Almost one year ago, Groundviews first featured an interview with Dr. Paikiasothy Saravanamuttu. At the time, just after the parliamentary elections leading from the decisive presidential election, the government was riding a wave of popular support. In the year that passed, from the reprehensible 18th Amendment and grotesque examples of the government’s wastefulness, democratic governance that instead of improvement and progress, shows decline and decrepitude.

The recipient of the first Citizens Peace Award, Dr. Saravanamuttu (Sara), the Executive Director of the Centre for Policy Alternatives (the institutional base of this site), in this interview speaks about the enduring challenges facing democracy and human rights in Sri Lanka, nearly two years after the end of war. The conversation begins with an excerpt from Sara’s acceptance speech at the Citizens Peace Award, and a question as to why so very few listen to him in Sri Lanka today, and worse, care to know about that which he flags. Going beyond a simplistic championing of a Mahgreb model for political change in Sri Lanka, Sara explores why even with illiberal governance, so few are willing to rise up for their rights, even after the end of war. This line of questioning leads us to explore whether despite participating in regular elections, many in Sri Lanka are actually more voters than citizens.

Sara is asked as to what he sees as the positive development in the country over the past year, and what he feels are those areas of governance and development that have been the most neglected. Sara touches on what he sees is an enduring fear psychosis that prevents a more open, public debate about issues related to accountability and reconciliation.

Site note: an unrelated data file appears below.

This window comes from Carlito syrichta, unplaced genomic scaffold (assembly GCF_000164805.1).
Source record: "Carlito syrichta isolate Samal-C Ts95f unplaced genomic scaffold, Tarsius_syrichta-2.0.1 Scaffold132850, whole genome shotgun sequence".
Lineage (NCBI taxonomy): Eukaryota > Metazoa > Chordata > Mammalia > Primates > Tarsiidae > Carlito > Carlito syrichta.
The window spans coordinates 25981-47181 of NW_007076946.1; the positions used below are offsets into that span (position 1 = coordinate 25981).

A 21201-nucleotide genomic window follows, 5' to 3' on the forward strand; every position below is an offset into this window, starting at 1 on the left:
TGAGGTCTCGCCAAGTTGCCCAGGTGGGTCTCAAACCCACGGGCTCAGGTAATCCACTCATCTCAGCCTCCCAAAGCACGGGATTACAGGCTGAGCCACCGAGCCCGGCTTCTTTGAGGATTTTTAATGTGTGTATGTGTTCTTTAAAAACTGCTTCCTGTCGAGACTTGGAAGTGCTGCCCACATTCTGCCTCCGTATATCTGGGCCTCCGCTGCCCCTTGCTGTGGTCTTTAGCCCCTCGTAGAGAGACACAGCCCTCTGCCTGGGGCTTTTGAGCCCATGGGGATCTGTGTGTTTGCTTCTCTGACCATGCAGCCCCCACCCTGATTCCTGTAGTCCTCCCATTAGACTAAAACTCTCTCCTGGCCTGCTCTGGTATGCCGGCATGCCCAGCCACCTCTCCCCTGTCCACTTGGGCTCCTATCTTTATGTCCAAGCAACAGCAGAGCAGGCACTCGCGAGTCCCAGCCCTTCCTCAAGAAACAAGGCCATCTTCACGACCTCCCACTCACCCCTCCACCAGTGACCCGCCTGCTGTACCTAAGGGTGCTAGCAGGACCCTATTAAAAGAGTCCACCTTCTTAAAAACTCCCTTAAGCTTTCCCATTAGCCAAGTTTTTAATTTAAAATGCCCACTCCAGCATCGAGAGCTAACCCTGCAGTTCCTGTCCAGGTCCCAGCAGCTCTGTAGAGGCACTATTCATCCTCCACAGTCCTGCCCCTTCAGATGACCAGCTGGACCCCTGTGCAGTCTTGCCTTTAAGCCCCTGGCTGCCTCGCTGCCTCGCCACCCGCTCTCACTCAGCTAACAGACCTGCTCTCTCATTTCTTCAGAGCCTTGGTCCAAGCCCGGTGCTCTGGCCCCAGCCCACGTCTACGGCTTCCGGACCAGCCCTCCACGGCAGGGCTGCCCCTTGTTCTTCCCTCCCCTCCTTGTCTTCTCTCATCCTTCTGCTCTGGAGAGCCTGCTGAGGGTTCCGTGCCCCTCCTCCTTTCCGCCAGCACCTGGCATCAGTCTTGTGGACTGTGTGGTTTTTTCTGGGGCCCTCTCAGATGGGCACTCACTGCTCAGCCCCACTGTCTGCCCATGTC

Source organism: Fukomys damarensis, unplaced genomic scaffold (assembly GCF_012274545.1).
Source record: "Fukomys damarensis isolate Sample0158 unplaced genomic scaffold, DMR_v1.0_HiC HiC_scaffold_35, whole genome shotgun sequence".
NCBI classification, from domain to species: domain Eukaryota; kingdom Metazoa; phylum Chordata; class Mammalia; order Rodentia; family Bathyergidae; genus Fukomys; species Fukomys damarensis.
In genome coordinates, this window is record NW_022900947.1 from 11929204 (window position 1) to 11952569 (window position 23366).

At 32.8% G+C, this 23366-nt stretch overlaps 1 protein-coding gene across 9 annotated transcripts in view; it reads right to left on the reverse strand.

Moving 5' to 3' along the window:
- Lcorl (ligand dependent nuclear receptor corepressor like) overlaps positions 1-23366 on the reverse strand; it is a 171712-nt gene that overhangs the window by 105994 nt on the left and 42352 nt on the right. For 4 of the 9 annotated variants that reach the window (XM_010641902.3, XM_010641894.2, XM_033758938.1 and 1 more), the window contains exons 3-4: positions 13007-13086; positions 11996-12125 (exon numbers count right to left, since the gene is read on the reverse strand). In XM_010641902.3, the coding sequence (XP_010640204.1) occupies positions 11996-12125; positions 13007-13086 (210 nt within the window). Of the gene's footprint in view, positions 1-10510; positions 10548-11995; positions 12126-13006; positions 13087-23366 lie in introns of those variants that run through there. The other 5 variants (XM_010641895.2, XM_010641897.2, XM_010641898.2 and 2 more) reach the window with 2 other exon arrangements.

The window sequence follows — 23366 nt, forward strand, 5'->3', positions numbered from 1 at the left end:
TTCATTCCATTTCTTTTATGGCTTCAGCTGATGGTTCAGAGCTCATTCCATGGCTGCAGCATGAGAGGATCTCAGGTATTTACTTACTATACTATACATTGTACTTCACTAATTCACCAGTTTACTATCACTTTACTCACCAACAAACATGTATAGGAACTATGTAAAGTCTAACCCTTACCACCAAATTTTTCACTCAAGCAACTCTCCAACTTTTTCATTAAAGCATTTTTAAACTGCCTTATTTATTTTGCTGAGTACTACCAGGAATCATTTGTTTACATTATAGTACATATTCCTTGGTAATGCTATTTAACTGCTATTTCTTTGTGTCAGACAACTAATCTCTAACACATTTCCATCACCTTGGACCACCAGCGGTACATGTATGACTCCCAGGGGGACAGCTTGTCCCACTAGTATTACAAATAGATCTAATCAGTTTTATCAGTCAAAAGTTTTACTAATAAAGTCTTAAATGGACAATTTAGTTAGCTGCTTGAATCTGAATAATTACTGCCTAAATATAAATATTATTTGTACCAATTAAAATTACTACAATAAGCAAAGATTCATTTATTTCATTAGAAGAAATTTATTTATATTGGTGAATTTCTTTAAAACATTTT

Responding to recent frothing palaver in mainstream media and especially the State media over funding NGOs have received, Sara notes that given the repetitive public airing of these concerns over many years, particularly during election campaigns and when international scrutiny on government is most focussed and direct, people would soon begin to wonder why government was not doing anything about it.

Looking at the macro-economic as well as the key political currents in Sri Lanka, Sara flags a future scenario where questions will be increasingly asked of government as to why a richer economic dividend is not forthcoming, and that government in turn will find it increasingly harder to hark back to its war time achievements to gloss over, post-war, its inglorious hash of foreign and economic policies.

Towards the end, Sara answers a question as to whether he is too impatient with Sri Lanka’s progress post-war, and whether it is too much, too soon to ask for government and governance to be different to what is was during war.